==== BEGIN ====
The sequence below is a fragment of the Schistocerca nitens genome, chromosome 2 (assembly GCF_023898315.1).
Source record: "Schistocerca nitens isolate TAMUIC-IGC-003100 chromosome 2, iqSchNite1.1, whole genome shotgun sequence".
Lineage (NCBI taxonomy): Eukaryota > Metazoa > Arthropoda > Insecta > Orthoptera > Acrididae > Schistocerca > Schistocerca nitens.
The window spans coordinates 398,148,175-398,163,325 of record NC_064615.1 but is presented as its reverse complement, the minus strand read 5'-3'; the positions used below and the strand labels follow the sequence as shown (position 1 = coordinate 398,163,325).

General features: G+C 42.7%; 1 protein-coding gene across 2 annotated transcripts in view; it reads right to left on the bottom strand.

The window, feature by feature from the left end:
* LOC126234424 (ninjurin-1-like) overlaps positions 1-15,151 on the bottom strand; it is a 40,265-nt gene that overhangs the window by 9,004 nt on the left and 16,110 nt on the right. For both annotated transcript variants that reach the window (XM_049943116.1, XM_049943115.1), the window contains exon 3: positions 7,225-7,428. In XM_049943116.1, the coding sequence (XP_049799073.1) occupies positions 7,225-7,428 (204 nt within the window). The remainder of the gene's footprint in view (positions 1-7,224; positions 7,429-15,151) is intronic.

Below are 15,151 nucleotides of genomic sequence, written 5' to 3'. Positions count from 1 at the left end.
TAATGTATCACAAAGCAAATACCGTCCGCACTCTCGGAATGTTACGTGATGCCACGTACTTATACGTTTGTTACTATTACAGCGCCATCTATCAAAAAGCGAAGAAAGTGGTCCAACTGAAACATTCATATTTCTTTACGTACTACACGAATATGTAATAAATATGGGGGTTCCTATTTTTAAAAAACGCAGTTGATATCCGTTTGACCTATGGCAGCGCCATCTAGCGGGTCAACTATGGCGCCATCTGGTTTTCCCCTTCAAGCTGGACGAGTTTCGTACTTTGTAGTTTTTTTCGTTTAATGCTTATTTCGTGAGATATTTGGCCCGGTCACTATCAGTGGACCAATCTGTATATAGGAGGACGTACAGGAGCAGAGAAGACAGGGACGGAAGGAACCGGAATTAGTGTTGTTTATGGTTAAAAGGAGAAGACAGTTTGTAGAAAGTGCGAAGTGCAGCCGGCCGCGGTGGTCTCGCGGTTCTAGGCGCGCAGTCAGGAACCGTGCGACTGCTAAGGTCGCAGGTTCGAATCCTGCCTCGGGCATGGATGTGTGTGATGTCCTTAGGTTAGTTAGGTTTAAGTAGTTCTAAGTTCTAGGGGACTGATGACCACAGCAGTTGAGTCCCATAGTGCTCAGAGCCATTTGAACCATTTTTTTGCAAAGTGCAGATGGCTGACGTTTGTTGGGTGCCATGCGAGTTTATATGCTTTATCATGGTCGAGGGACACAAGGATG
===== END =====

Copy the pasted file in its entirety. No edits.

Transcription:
The sequence below is a fragment of the Schistocerca nitens genome, chromosome 2 (assembly GCF_023898315.1).
Source record: "Schistocerca nitens isolate TAMUIC-IGC-003100 chromosome 2, iqSchNite1.1, whole genome shotgun sequence".
Lineage (NCBI taxonomy): Eukaryota > Metazoa > Arthropoda > Insecta > Orthoptera > Acrididae > Schistocerca > Schistocerca nitens.
The window spans coordinates 398,148,175-398,163,325 of record NC_064615.1 but is presented as its reverse complement, the minus strand read 5'-3'; the positions used below and the strand labels follow the sequence as shown (position 1 = coordinate 398,163,325).

General features: G+C 42.7%; 1 protein-coding gene across 2 annotated transcripts in view; it reads right to left on the bottom strand.

The window, feature by feature from the left end:
* LOC126234424 (ninjurin-1-like) overlaps positions 1-15,151 on the bottom strand; it is a 40,265-nt gene that overhangs the window by 9,004 nt on the left and 16,110 nt on the right. For both annotated transcript variants that reach the window (XM_049943116.1, XM_049943115.1), the window contains exon 3: positions 7,225-7,428. In XM_049943116.1, the coding sequence (XP_049799073.1) occupies positions 7,225-7,428 (204 nt within the window). The remainder of the gene's footprint in view (positions 1-7,224; positions 7,429-15,151) is intronic.

Below are 15,151 nucleotides of genomic sequence, written 5' to 3'. Positions count from 1 at the left end.
TAATGTATCACAAAGCAAATACCGTCCGCACTCTCGGAATGTTACGTGATGCCACGTACTTATACGTTTGTTACTATTACAGCGCCATCTATCAAAAAGCGAAGAAAGTGGTCCAACTGAAACATTCATATTTCTTTACGTACTACACGAATATGTAATAAATATGGGGGTTCCTATTTTTAAAAAACGCAGTTGATATCCGTTTGACCTATGGCAGCGCCATCTAGCGGGTCAACTATGGCGCCATCTGGTTTTCCCCTTCAAGCTGGACGAGTTTCGTACTTTGTAGTTTTTTTCGTTTAATGCTTATTTCGTGAGATATTTGGCCCGGTCACTATCAGTGGACCAATCTGTATATAGGAGGACGTACAGGAGCAGAGAAGACAGGGACGGAAGGAACCGGAATTAGTGTTGTTTATGGTTAAAAGGAGAAGACAGTTTGTAGAAAGTGCGAAGTGCAGCCGGCCGCGGTGGTCTCGCGGTTCTAGGCGCGCAGTCAGGAACCGTGCGACTGCTAAGGTCGCAGGTTCGAATCCTGCCTCGGGCATGGATGTGTGTGATGTCCTTAGGTTAGTTAGGTTTAAGTAGTTCTAAGTTCTAGGGGACTGATGACCACAGCAGTTGAGTCCCATAGTGCTCAGAGCCATTTGAACCATTTTTTTGCAAAGTGCAGATGGCTGACGTTTGTTGGGTGCCATGCGAGTTTATATGCTTTATCATGGTCGAGGGACACAAGGATG